Godzilla Vs Kong – a spectacle that belongs on the big screen
The first big blockbuster of the summer has arrived (yes, even in these times Hollywood considers the summer season to start at the end of March). As the title suggests, Godzilla Vs Kong sees the two big monsters of cinema meet face-to-face in a battle for supremacy. We find Kong isolated in a domed Skull Island, monitored by anthropologist Dr. Ilene Andrews (Rebecca Hall) on behalf of corporation Monarch.
When Godzilla attacks a research base unprovoked, Monarch recruits scientist Dr. Nathan Lind (Alexander Skarsgård) to lead an expedition into The Hollow Earth, a realm beneath the Earth’s surface where the titans came from. Using Kong to lead the way, Andrews and Lind find the entry to Kong’s ancestral home, but run into an irate Godzilla along the way. As battle ensues, the humans on the ground discover Godzilla’s reasons for attacking may not be as random as they seem.
Believe it or not, there is a plan behind all this. The two modern Godzilla films and 2016’s Kong: Skull Island are all part of Legendary Studios’ MonsterVerse (doesn’t that just roll off the tongue?), all taking place in the same world and same timeline. It’s one of the few attempts at mimicking Marvel’s shared universe model that has had momentum, although in fairness these characters are somewhat easier to combine (as Ken Watanabe famously said in the first film, you just “let them fight”).
The action scenes turn up the fun factor, with our digital stars duking it out in rich, colourful locations in fights that feel meaningful and satisfying. Director Adam Wingard (The Guest) has been quoted as saying he approached these characters like 80s action stars, and their meetings do have the feel of two grizzled tough guys squaring off.
The previous films often had a slow build to the monster’s reveal, but didn’t really know where to go once the beast was found. This subverts the issue, with Kong’s face being the first we see, and crucially a plot that makes the cast members more than highly paid spectators. There’s a Journey To The Centre of The Earth-style adventure in the second act, and even when the film gives itself over to endless action sequences, it feels like there’s something at stake. Winward goes big with everything, including the moral messaging. It will be surprising to no one that there’s a subplot about how mankind’s greed is the true monster, and there are two groups of characters who keep themselves busy for the most part.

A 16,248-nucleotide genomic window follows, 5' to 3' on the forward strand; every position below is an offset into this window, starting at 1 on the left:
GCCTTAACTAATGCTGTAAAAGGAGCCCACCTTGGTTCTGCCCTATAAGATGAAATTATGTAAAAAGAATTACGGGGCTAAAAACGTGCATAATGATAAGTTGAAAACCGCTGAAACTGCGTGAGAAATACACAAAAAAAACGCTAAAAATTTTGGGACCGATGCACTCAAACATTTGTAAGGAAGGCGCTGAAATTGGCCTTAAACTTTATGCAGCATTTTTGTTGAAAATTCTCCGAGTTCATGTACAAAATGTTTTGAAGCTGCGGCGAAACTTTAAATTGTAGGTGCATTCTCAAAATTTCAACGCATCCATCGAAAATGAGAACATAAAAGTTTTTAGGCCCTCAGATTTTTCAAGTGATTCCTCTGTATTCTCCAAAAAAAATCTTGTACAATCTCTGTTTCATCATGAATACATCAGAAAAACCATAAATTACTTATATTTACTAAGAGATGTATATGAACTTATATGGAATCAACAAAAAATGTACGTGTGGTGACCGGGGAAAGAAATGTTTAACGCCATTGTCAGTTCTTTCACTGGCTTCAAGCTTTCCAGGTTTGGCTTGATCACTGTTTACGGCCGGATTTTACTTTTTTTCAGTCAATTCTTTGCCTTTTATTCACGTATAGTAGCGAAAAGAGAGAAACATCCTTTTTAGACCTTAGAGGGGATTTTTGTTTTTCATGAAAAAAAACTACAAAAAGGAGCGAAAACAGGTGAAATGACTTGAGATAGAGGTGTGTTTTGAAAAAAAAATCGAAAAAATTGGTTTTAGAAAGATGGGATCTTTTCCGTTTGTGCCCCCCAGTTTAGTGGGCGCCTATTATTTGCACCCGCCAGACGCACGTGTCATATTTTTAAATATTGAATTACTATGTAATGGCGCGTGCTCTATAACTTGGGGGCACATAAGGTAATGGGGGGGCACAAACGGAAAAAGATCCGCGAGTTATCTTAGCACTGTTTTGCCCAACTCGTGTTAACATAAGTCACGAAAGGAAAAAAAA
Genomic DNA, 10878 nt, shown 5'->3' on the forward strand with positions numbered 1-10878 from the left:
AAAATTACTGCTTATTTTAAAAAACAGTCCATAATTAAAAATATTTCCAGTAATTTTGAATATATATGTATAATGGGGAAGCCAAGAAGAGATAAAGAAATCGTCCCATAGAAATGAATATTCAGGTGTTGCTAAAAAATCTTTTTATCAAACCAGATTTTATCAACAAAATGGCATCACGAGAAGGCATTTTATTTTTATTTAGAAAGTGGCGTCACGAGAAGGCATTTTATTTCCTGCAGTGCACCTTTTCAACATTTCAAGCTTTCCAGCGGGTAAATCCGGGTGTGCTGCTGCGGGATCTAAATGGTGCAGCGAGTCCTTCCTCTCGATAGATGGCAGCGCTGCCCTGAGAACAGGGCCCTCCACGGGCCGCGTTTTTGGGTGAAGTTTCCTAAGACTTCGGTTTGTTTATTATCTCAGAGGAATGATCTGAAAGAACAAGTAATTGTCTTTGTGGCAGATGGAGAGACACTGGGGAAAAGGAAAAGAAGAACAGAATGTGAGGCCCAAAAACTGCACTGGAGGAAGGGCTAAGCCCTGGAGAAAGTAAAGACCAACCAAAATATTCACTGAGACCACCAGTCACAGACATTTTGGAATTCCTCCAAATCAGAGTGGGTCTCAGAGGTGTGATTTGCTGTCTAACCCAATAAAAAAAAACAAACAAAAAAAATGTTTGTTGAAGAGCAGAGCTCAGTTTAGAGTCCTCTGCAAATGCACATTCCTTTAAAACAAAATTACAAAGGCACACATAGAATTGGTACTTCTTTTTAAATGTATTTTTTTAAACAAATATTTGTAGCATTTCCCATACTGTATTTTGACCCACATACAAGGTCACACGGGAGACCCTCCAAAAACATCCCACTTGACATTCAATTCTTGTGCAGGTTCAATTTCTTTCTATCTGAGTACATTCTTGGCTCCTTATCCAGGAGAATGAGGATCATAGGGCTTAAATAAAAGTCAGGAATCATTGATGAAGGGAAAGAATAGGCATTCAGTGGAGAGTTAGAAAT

Oscar nominee Hall joins this franchise’s legacy of prestige actors who turn up for the cheque (Juliette Binoche, Bryan Cranston, Sally Hawkins, Brie Larson…). It’s a role vastly beneath her talents, but she approaches everything earnestly and gets the job done. Angular hunk Skarsgård feels miscast as a nerdy scientist, and is there to explain the theory and form a bond with Hall.
There are numerous wobbles that pop up. The cutesy moments between Hall’s adopted daughter (Kaylee Hottle) and Kong are a bit cringey, while a secondary plot involving King of Monsters’ Madison (Millie Bobby Brown) only seems to be there for comic relief. However, such flaws feel less important in a film that encourages you to sit back and enjoy the chaos.
The film has a bigger problem than story or action. It’s that, if you are intending to see this film the day of release, it will be at home (the film will be shown once cinemas hopefully re-open in May). At their heart, these are the archetypal popcorn movies. Godzilla and King Kong are meant to be absorbed on a huge screen, with ear-splitting surround sound and little regard for plot. Watching the action unfold on your TV, as it did for this review, feels a little bit like a birthday party held over zoom. Yes, you’re going to probably have a good time, but there’s something missing.
An absence of any credits scene suggests this may be the final chapter in the saga, and if it is then Godzilla Vs Kong is not a bad way to go out. Leaning into its ludicrous nature was a smart move, delivering exactly what it says on the tin with just enough plot to keep you from looking at your phone. We’d suggest waiting until you can view it on the biggest screen possible, but if you opt for on demand there are worse ways to spend your money.
Godzilla Vs Kong is available on demand now.